On her 44th birthday, I want to repost something that I wrote for my friend. How can you say that she “lost” the battle against cancer after fighting against overwhelming odds for 14 years? Sitting in that hospital room was probably one of the most difficult things I have done. A poem began to intrude itself in my thoughts and I did not know why. But I figured it out. She is no longer with us, but her light remains…

For Maureen Kalix Smith

Rage, rage against the dying of the light.

I grasp at the hope that her rage inspired in others. 14 years ago, in the noon of her life, the light threatened to be eclipsed with the diagnosis of stage IV cancer. But she raged against the eclipse, fought and battled, endured through pain that most of us cannot comprehend, and saw her young son grown into a man, cousins and a God-daughter born, and celebrated life with her family, friends and parish.

I grasp at the hope, but it slips through my fingers as the refrain from the poem reverberates in my mind. Rage, rage against the dying of the light. So apt for my friend, and yet so terribly, cruelly wrong.

My dear, sweet girl: the poem was never meant for you. “Do not go gentle into that good night” was written for an old man, at the end of his days. The only rage you were supposed to experience, at 29, when you were first diagnosed, was at catching your son smoking. You were supposed to rage against higher gas prices and skyrocketing tuition costs. As the world moved onward, and our bodies followed, you were supposed to rage against the passing of that first blush of youth, at a cheating boyfriend, or at yet another stupid ass thing that your friend did. The dying of the light was never something that you were supposed to have to rage against.

Rage, rage against the dying of the light. And as your rage falters, slowly dims with the light of your life, the rage builds within me. You set yourself against the evil that is cancer, at the dying of the light. I can only set myself against my own impotent anger, at the coming of darkness.

I push at the darkness, with thoughts of you, mingling my own selfish memories with those others who gather around your bed. Yes, I was Batman, beating that flying rodent senseless with a pizza box. There were the notes we passed back and forth in geometry class to entertain each other. A friendship that spanned 29 years as I tumbled through one mess after another, and being so happy that your mother never changed her phone number because, to this day, I can still cannot find your house, only wander through your neighborhood until I stumble across it.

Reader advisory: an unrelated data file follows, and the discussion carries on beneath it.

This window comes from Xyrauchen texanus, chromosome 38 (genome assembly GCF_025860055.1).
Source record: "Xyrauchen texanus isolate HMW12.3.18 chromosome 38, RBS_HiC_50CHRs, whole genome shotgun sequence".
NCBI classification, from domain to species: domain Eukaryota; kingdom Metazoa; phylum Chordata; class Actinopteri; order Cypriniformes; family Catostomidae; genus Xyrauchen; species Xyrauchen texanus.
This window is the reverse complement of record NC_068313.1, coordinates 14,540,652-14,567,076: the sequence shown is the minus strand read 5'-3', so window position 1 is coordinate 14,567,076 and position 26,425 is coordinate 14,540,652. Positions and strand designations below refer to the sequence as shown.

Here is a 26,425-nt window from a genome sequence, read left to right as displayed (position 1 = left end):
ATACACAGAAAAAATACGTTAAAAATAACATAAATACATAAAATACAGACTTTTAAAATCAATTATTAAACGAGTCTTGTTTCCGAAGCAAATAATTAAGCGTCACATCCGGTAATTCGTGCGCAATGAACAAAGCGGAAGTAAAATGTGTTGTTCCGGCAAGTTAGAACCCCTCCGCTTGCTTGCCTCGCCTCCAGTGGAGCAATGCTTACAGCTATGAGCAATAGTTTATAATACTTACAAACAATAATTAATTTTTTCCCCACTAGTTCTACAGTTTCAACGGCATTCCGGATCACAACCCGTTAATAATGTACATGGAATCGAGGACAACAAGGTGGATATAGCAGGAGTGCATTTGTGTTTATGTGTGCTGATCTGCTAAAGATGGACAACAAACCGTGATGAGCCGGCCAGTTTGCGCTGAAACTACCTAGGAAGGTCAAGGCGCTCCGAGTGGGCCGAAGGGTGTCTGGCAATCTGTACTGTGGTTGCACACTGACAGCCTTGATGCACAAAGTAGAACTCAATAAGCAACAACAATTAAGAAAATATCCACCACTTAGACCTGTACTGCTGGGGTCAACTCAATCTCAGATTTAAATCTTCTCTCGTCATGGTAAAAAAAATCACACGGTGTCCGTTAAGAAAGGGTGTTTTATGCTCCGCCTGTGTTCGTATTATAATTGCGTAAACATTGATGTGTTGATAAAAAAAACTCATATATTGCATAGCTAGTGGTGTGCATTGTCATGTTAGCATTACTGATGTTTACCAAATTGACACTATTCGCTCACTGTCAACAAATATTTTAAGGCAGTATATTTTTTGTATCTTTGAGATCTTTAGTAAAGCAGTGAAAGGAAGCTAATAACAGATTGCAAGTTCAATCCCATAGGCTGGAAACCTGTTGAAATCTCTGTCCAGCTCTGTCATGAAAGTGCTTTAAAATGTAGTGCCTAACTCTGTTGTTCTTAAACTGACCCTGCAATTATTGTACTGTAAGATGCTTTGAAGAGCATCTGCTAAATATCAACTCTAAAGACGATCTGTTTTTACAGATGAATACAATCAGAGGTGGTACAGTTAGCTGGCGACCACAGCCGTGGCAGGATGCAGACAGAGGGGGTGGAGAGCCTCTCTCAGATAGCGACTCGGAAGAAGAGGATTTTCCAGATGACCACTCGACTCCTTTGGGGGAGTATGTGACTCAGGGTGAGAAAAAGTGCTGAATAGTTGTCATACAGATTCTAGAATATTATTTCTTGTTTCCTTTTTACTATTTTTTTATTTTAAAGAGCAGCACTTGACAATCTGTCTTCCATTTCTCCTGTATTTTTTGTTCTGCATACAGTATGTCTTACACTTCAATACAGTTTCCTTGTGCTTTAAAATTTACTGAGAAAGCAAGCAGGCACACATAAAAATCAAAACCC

I continued to show up, even after you’d rather I not, because you continued to show up, when I was not sure if you could. I embrace the fact that you saw me finally get my head out of my ass. You were there when I got married—betcha’ you didn’t see that one coming? You were there for the jewelry parties and the surprise party. You were with me for a long time now, and that is why I am here with you.

Oh my dear, sweet girl. Rage, rage against the dying of the light. Maybe that is why the refrain has become a mantra in my mind. It is not for you anymore to rage, rage against the dying of the light. It is time for you to put your burden down, and let go. The pain has been terrible. The sickness unbearable. The endurance required incalculable. It is time, honey, though I selfishly resist the truth. It is time for you to go gentle into that good night.

Gently, my dear one, ever so gently. Just open your hand and let go. Slip from the pain, knowing that our memories will catch you and hold you tight.

Rage, rage against the dying of the light.

The refrain is not for you anymore, but for us. And it is such an easy thing to do, for you have made it easy for us. The light of your life fades, but the light of your existence burns as bright as the sun. Your smile is engraved on our minds, your laughter rings in our hearts, and your warmth and kindness have become pieces of our souls. The laughter you have inspired will ease the tears of your passing. You will live as long as we do.

Rage, rage against the dying of the light.

How can the light die when it is a part of who we are?

%d bloggers like this: